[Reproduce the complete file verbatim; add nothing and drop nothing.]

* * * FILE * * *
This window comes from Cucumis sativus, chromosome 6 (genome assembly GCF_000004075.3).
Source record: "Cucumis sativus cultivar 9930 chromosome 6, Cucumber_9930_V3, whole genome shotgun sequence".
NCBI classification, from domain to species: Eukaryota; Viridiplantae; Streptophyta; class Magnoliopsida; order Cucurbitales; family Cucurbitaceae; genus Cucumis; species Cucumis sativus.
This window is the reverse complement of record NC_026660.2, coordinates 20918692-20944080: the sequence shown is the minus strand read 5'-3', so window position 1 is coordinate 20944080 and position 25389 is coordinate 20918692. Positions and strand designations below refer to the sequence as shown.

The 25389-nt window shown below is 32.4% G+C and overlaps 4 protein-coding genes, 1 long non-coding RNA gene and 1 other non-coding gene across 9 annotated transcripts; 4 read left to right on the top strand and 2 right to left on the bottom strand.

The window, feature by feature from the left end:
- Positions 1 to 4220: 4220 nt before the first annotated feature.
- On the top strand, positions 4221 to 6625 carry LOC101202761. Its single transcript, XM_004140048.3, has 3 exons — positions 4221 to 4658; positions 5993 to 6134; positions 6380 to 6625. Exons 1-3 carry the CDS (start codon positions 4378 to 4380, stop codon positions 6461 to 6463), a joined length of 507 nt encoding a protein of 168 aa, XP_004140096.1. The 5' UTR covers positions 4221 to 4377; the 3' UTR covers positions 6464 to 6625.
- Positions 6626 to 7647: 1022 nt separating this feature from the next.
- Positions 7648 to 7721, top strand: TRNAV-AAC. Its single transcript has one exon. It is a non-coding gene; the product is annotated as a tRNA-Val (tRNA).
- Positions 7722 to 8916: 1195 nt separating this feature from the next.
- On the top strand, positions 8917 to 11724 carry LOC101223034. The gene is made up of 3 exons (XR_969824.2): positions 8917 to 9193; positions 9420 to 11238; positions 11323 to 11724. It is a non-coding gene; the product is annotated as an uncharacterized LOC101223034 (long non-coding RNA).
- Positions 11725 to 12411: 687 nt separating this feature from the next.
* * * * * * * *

This window comes from Cucumis sativus, chromosome 6 (genome assembly GCF_000004075.3).
Source record: "Cucumis sativus cultivar 9930 chromosome 6, Cucumber_9930_V3, whole genome shotgun sequence".
NCBI classification, from domain to species: Eukaryota; Viridiplantae; Streptophyta; class Magnoliopsida; order Cucurbitales; family Cucurbitaceae; genus Cucumis; species Cucumis sativus.
This window is the reverse complement of record NC_026660.2, coordinates 20918692-20944080: the sequence shown is the minus strand read 5'-3', so window position 1 is coordinate 20944080 and position 25389 is coordinate 20918692. Positions and strand designations below refer to the sequence as shown.

The 25389-nt window shown below is 32.4% G+C and overlaps 4 protein-coding genes, 1 long non-coding RNA gene and 1 other non-coding gene across 9 annotated transcripts; 4 read left to right on the top strand and 2 right to left on the bottom strand.

The window, feature by feature from the left end:
- Positions 1 to 4220: 4220 nt before the first annotated feature.
- On the top strand, positions 4221 to 6625 carry LOC101202761. Its single transcript, XM_004140048.3, has 3 exons — positions 4221 to 4658; positions 5993 to 6134; positions 6380 to 6625. Exons 1-3 carry the CDS (start codon positions 4378 to 4380, stop codon positions 6461 to 6463), a joined length of 507 nt encoding a protein of 168 aa, XP_004140096.1. The 5' UTR covers positions 4221 to 4377; the 3' UTR covers positions 6464 to 6625.
- Positions 6626 to 7647: 1022 nt separating this feature from the next.
- Positions 7648 to 7721, top strand: TRNAV-AAC. Its single transcript has one exon. It is a non-coding gene; the product is annotated as a tRNA-Val (tRNA).
- Positions 7722 to 8916: 1195 nt separating this feature from the next.
- On the top strand, positions 8917 to 11724 carry LOC101223034. The gene is made up of 3 exons (XR_969824.2): positions 8917 to 9193; positions 9420 to 11238; positions 11323 to 11724. It is a non-coding gene; the product is annotated as an uncharacterized LOC101223034 (long non-coding RNA).
- Positions 11725 to 12411: 687 nt separating this feature from the next.